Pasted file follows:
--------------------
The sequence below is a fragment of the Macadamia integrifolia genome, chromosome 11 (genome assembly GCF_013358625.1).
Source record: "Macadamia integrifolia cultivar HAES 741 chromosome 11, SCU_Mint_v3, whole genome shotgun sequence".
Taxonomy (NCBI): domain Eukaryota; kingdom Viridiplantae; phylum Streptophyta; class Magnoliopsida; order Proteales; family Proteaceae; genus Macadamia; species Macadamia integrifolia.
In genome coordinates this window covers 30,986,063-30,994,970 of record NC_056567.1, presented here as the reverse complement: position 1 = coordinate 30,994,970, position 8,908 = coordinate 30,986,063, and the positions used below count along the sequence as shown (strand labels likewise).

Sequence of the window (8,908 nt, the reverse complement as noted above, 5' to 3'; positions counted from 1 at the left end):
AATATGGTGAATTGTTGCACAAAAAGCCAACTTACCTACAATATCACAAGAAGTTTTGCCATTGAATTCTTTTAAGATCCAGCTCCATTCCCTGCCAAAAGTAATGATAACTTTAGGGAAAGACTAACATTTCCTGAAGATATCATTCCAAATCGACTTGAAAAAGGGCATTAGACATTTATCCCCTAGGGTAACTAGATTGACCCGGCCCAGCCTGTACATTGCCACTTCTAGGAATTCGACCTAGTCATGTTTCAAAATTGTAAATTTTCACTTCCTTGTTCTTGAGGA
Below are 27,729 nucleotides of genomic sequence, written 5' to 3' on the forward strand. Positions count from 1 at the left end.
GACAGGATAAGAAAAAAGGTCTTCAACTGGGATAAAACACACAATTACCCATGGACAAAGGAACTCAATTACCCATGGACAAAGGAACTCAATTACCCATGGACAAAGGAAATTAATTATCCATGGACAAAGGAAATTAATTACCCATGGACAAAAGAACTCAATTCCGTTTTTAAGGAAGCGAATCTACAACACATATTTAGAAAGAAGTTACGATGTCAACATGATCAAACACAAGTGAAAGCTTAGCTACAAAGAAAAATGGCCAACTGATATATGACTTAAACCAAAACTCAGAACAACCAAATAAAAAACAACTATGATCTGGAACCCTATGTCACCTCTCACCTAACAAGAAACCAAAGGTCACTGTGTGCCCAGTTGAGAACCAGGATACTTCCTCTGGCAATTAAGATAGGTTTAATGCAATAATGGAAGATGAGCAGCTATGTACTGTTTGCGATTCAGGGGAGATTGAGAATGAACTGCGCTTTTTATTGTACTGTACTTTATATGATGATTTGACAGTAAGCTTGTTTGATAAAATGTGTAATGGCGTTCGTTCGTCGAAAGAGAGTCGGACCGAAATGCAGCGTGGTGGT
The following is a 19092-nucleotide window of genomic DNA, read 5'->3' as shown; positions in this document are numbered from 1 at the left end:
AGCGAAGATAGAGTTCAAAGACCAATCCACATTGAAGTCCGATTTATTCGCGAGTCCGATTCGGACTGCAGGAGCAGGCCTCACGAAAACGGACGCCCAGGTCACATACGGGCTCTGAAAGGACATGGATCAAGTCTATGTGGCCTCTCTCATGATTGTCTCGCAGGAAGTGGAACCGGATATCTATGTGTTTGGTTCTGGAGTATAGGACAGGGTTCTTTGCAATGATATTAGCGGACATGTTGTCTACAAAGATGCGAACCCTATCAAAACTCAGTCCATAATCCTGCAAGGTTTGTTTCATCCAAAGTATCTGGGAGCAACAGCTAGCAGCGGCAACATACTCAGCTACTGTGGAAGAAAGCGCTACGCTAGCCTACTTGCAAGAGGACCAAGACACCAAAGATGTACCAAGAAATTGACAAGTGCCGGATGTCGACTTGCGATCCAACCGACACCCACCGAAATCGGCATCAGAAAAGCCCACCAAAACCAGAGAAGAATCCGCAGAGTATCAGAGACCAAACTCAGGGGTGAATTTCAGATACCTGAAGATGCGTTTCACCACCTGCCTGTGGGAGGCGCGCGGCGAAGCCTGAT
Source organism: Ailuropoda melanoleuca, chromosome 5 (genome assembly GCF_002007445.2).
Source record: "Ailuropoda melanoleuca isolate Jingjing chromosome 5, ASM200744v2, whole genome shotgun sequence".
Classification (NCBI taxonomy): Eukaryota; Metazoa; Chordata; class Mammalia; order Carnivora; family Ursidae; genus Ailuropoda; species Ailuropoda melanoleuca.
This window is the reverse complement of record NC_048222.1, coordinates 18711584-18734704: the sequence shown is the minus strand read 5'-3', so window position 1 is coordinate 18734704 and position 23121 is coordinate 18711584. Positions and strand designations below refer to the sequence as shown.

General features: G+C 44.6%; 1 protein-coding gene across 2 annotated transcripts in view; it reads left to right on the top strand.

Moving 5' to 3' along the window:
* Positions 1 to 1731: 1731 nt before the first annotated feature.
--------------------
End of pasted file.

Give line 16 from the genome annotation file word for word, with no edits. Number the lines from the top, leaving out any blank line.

Moving 5' to 3' along the window: